Effects of Sociogram Drawing Conventions and Edge Crossings in Social Network Visualization
Vol. 11, no. 2, pp. 397-429, 2007. Regular paper.
Abstract This paper describes a user study examining the effects of different spatial layouts on human sociogram perception. The study compares the relative effectiveness of five sociogram drawing conventions in communicating the underlying network substance, based on task performance and user preference. The impact of edge crossings is also explored by using social network specific tasks. Both quantitative and qualitative methods are employed in the study.
It was found that 1) both edge crossings and drawing conventions have significant effects on user preference and performance of finding groups, but neither has much impact on the perception of actor importance. On the other hand, node positioning and angular resolution may be more important in perceiving the importance of actors. In visualizing social networks, it is important to note that techniques that are highly preferred by users do not necessarily lead to optimal task performance. 2) the subjects have a strong preference for placing nodes on the top or in the center to highlight importance, and clustering nodes in the same group and separating clusters to highlight groups. They have tendency to believe that nodes on the top or in the center are more important, and nodes in close proximity belong to the same group.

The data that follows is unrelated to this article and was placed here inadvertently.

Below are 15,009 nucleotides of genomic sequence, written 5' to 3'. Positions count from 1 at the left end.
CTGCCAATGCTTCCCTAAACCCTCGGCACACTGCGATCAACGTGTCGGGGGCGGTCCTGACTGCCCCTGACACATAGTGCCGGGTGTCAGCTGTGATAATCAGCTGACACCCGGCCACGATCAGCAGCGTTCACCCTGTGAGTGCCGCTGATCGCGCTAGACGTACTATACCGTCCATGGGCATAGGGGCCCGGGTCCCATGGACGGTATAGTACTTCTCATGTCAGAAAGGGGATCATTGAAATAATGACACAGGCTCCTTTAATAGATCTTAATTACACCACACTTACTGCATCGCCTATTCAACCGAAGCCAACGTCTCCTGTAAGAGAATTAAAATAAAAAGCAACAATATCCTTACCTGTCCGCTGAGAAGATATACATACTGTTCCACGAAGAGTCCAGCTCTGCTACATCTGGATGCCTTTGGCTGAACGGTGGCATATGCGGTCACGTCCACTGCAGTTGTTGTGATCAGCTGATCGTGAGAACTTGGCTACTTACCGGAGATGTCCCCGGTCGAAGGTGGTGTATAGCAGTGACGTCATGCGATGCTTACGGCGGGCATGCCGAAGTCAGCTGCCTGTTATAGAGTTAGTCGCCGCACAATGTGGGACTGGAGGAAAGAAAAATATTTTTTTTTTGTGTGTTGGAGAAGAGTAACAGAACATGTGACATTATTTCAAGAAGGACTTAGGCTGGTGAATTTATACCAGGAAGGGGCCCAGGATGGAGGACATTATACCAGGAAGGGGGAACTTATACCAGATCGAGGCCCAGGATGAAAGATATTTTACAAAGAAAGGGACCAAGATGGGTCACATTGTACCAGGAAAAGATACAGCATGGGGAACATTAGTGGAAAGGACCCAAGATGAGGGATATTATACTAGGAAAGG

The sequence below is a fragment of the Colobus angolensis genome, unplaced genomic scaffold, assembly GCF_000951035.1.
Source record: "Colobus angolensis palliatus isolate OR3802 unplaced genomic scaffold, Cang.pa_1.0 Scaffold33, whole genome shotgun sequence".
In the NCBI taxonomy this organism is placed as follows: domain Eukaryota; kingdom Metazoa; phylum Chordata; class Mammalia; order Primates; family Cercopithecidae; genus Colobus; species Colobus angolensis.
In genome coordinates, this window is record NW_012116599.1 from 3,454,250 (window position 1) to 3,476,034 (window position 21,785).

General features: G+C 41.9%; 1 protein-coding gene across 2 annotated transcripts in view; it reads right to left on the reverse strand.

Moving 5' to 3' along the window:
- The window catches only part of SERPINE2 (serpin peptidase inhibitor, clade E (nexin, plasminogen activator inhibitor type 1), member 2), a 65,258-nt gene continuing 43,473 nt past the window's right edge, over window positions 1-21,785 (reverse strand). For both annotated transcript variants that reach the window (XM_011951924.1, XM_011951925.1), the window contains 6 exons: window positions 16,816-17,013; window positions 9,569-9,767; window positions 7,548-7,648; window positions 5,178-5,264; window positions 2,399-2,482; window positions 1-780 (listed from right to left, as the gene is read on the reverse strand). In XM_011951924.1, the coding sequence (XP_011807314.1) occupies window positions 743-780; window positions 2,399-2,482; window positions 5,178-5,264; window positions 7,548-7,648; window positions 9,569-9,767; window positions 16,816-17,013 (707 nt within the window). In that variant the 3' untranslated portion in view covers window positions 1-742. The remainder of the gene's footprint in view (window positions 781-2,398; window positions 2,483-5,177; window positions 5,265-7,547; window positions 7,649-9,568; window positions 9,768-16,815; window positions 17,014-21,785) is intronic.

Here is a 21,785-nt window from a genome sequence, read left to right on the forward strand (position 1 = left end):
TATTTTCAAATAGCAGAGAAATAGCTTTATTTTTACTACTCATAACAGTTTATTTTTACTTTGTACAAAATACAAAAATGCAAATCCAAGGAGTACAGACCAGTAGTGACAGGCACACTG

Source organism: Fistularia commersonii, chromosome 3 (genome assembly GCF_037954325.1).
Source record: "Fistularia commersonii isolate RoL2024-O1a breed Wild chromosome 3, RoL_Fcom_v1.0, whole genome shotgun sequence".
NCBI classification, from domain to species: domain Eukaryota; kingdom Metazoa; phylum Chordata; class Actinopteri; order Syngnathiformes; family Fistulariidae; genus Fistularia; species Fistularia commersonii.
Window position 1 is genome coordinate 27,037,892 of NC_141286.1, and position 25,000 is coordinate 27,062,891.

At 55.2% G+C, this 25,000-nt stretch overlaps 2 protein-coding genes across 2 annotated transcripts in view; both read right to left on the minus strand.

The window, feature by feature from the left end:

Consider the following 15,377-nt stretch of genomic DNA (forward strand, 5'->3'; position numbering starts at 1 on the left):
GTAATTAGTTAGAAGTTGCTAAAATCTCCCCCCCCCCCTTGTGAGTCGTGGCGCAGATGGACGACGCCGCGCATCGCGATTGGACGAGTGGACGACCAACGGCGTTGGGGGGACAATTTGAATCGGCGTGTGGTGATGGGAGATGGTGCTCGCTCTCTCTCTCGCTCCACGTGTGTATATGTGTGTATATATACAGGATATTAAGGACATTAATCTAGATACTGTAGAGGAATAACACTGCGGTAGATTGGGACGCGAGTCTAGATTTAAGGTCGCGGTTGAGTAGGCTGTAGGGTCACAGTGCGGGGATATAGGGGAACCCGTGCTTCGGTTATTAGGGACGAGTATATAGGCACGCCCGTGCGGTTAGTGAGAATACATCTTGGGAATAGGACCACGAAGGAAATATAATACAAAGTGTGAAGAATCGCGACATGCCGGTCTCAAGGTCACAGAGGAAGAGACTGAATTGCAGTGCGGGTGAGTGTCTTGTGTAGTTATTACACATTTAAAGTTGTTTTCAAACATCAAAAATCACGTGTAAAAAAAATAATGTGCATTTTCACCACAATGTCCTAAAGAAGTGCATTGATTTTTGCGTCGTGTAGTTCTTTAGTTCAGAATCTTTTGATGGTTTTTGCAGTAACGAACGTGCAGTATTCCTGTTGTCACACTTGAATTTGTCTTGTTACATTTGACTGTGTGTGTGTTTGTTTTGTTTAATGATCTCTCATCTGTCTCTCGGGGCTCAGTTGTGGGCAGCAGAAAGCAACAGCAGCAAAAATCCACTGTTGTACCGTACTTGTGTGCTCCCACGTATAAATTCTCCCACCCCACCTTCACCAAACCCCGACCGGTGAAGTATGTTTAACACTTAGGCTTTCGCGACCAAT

Some preliminary recommendations for sociogram design are also proposed.
Submitted: March 2006.
Revised: March 2007.
Communicated by Peter Eades and Patrick Healy
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